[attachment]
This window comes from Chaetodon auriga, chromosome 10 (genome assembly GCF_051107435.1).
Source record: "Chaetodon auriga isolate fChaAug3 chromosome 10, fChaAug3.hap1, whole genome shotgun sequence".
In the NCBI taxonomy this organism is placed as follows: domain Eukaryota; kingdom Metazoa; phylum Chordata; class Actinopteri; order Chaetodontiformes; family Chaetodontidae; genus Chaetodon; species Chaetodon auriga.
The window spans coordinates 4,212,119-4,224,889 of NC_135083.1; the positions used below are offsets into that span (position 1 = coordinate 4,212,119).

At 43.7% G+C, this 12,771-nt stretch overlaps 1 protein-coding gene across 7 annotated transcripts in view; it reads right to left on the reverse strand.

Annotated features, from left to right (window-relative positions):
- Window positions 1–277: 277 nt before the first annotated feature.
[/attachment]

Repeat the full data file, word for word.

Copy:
This window comes from Chaetodon auriga, chromosome 10 (genome assembly GCF_051107435.1).
Source record: "Chaetodon auriga isolate fChaAug3 chromosome 10, fChaAug3.hap1, whole genome shotgun sequence".
In the NCBI taxonomy this organism is placed as follows: domain Eukaryota; kingdom Metazoa; phylum Chordata; class Actinopteri; order Chaetodontiformes; family Chaetodontidae; genus Chaetodon; species Chaetodon auriga.
The window spans coordinates 4,212,119-4,224,889 of NC_135083.1; the positions used below are offsets into that span (position 1 = coordinate 4,212,119).

At 43.7% G+C, this 12,771-nt stretch overlaps 1 protein-coding gene across 7 annotated transcripts in view; it reads right to left on the reverse strand.

Annotated features, from left to right (window-relative positions):
- Window positions 1–277: 277 nt before the first annotated feature.